As retail businesses are targeted by smash and grab offenders, Arizona has not been immune to these retail thefts many of them occurring on holidays when retailers have loaded shelves.
On Memorial Day in 2021 hundreds of robbers stormed the Fashion Square
shopping center and surrounding neighborhood businesses in Scottsdale. Authorities arrested more than 55 people by using security and cell phone videos.
On the following Black Friday, Thanksgiving law enforcement was out in force at shopping centers around the valley
to deter these offenders.
A robber dressed in a flamboyant pink and blue hoodie
and mask on May 6, 2020 targeted the SuperPawn on 66th
Avenue and Indian School Road. He walked in and began smashing display cases with a hammer and ran off with some jewelry, police said.
Three men on May 12, 2022 allegedly using a stolen Caterpillar earthmover
rammed an ATM machine in San Tan Valley ripping it off its foundation behind a credit union and loading it onto a stolen trailer. The same crew since 2021 allegedly heisted other ATM machines in Chandler Mesa, Tempe and Scottsdale. They allegedly targeted banks, a hotel and a marijuana dispensary.
When the suspects targeted Pinal County Federal Credit Union on May 12, police were waiting for them.
In another retail theft case three men involved in an organized retail theft were convicted of stealing 70 ceiling fans from home improvement stores but they did not smash anything.
Arizona Attorney General Mark Brnovich in 2021
warned smash and grab perpetrators not to come to Arizona. If they do, they will be prosecuted to the full extent of the Arizona law. He also said that the National Retail Federation studies indicate that $68.9 billion of merchandise was stolen from retailers in 2019 and that the economic impact of retail crime caused $125.7 billion in lost sales and 658,375 in lost jobs.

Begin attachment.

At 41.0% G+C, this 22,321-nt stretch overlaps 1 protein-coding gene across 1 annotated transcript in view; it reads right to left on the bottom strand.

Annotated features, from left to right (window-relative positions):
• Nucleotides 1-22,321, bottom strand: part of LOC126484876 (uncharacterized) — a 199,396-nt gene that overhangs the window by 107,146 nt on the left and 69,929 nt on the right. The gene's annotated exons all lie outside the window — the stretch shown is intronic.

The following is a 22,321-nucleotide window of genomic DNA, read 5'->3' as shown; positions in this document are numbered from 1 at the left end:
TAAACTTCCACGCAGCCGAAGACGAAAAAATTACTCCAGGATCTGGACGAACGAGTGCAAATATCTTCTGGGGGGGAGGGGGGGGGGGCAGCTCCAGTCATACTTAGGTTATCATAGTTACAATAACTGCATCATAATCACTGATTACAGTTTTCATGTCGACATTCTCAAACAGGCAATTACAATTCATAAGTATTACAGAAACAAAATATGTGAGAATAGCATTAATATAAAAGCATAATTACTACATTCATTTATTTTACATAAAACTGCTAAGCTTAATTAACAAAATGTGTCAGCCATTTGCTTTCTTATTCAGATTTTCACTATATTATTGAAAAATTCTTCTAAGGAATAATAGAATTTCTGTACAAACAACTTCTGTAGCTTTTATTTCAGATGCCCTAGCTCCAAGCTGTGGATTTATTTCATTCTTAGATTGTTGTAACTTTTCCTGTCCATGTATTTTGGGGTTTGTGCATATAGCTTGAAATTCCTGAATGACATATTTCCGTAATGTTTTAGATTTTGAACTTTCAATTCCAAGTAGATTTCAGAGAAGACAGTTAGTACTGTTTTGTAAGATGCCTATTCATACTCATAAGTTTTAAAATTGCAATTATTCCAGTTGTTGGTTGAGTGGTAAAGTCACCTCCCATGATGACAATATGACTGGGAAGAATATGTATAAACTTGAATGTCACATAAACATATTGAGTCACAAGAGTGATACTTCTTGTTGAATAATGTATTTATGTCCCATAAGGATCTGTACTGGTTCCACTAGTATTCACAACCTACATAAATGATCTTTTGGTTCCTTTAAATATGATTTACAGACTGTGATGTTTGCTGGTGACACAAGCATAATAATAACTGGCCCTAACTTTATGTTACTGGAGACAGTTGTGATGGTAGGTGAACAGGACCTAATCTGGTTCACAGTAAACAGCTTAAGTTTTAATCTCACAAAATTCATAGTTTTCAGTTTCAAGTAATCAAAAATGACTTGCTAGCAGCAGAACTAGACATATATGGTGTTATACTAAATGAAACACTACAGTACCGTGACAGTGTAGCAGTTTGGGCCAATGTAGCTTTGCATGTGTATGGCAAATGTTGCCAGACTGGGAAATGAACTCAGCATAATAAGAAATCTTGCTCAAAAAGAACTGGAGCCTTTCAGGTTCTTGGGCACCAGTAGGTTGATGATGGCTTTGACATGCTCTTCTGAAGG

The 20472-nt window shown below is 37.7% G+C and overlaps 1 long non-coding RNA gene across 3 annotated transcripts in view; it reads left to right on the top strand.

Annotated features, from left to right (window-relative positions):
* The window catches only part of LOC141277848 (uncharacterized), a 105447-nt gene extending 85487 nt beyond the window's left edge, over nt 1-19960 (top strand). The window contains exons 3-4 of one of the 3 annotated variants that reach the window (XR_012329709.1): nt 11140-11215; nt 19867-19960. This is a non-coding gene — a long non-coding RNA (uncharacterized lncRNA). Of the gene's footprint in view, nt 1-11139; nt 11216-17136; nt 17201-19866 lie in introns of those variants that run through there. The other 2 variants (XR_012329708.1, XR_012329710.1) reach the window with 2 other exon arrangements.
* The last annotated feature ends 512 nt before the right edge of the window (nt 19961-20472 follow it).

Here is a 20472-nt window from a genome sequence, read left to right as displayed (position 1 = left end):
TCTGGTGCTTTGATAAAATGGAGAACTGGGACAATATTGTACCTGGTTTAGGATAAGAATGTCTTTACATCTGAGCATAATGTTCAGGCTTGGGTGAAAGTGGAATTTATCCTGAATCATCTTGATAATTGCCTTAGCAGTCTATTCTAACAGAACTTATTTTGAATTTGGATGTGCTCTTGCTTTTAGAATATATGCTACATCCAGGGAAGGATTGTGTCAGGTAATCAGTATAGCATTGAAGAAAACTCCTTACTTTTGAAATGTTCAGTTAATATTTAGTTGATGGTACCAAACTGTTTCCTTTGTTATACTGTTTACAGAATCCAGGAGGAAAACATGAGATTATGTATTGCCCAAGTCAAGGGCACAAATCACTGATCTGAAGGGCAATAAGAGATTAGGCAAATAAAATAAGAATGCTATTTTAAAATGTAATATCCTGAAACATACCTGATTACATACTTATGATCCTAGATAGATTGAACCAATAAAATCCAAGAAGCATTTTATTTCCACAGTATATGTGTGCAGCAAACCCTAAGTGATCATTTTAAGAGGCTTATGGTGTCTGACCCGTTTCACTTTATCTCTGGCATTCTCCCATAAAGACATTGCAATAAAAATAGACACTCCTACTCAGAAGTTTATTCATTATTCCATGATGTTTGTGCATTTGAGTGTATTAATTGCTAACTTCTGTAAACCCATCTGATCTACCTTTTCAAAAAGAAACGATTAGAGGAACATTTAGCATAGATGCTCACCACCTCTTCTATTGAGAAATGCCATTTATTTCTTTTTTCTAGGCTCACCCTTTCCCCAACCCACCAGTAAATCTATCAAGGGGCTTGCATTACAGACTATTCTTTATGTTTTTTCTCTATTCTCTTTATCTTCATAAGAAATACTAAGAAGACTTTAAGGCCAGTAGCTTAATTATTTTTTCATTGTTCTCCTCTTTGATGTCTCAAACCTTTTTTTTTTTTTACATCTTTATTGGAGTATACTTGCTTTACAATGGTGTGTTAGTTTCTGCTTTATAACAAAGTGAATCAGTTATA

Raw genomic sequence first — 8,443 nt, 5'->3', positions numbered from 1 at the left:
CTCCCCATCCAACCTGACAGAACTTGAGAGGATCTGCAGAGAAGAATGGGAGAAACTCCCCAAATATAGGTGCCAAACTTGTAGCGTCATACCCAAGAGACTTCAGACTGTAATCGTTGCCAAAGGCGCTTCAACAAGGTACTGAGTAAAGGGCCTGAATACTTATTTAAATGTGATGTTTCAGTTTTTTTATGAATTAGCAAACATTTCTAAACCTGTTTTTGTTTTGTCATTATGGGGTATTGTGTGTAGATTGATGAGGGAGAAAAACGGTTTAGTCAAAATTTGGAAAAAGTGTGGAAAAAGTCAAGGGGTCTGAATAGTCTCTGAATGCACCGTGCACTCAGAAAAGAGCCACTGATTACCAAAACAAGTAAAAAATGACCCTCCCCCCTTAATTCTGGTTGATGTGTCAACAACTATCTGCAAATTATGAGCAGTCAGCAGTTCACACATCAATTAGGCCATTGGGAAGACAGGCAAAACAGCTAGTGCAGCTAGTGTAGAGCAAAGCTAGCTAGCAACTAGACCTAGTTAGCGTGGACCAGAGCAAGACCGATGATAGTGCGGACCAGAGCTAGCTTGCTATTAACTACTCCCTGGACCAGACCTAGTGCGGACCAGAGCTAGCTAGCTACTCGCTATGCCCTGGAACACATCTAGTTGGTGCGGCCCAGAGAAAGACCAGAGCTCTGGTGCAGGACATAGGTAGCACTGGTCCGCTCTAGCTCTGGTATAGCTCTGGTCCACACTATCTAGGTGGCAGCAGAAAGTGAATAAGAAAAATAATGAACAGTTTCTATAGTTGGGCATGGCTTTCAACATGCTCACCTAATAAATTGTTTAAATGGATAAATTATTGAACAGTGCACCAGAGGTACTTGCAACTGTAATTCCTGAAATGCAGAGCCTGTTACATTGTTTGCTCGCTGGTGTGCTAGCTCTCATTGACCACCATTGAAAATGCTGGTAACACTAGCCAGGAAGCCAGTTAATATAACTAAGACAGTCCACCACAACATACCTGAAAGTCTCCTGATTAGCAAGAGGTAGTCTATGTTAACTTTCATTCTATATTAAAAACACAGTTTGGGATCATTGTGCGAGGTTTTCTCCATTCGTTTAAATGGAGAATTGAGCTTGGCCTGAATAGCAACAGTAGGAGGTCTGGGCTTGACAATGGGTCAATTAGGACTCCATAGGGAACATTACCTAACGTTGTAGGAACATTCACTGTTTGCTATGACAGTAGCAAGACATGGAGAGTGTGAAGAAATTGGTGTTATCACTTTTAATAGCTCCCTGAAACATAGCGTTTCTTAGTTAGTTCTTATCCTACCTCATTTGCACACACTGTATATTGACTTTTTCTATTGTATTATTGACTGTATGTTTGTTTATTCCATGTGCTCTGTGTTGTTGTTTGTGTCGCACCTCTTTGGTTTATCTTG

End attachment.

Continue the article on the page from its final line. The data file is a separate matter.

The Arizona Legislature, in May 2022, narrowly rejected a proposed new law
by a vote of 17 to 12 that would have allowed business owners and their employees to use deadly force to defend their property against smash and grab robbers, if the robber possessed a dangerous weapon.
The proposed law was defeated because it was too broadly written. Yet State Senator Ugenti-Rita (R), who opposed the bill said, “I believe we need to strengthen our laws so that business owners will have a legal justification for using physical force or deadly force when defending their property.”
Arizona’s theft law
Under Arizona Revised Statute §13-1802(G)
it is a Class 2 felony to commit a theft of property with a value of $25,000 or more.
A Class 3 felony is the theft of at least $4,000 but less than $25,000.
A Class 4 felony involves stealing property valued at $3,000 but less than $4,000.
A Class 5 felony is a property theft worth of $2,000 and less than $3,000.
And a Class 6 felony involves a theft of property value of $2,000 and up to $3,000.
Stealing property worth $1,000 or less is a Class 1 misdemeanor, which is the most serious in the misdemeanor range.
Punishment for property theft conviction
Arizona’s sentencing guidelines
are organized into mitigated, minimum, presumptive, maximum and aggravated ranges, each with more harsh prison sentences and longer terms of probation after incarceration ends.
For first-time non-dangerous felony, that is without a weapon allegation, the following are the sentences allowed by Arizona law if convicted of smash and grab theft:
Those who are convicted of a Class 2 felony face three years with mitigating factors, or the minimum of four years and a maximum of 10 years. An aggregated factor raises the prison sentence to 12.5 years.
A Class 3 felony carries a mitigated term of two years, or a minimum of four years, a maximum of 10 years and the aggravated range is 8.75 years.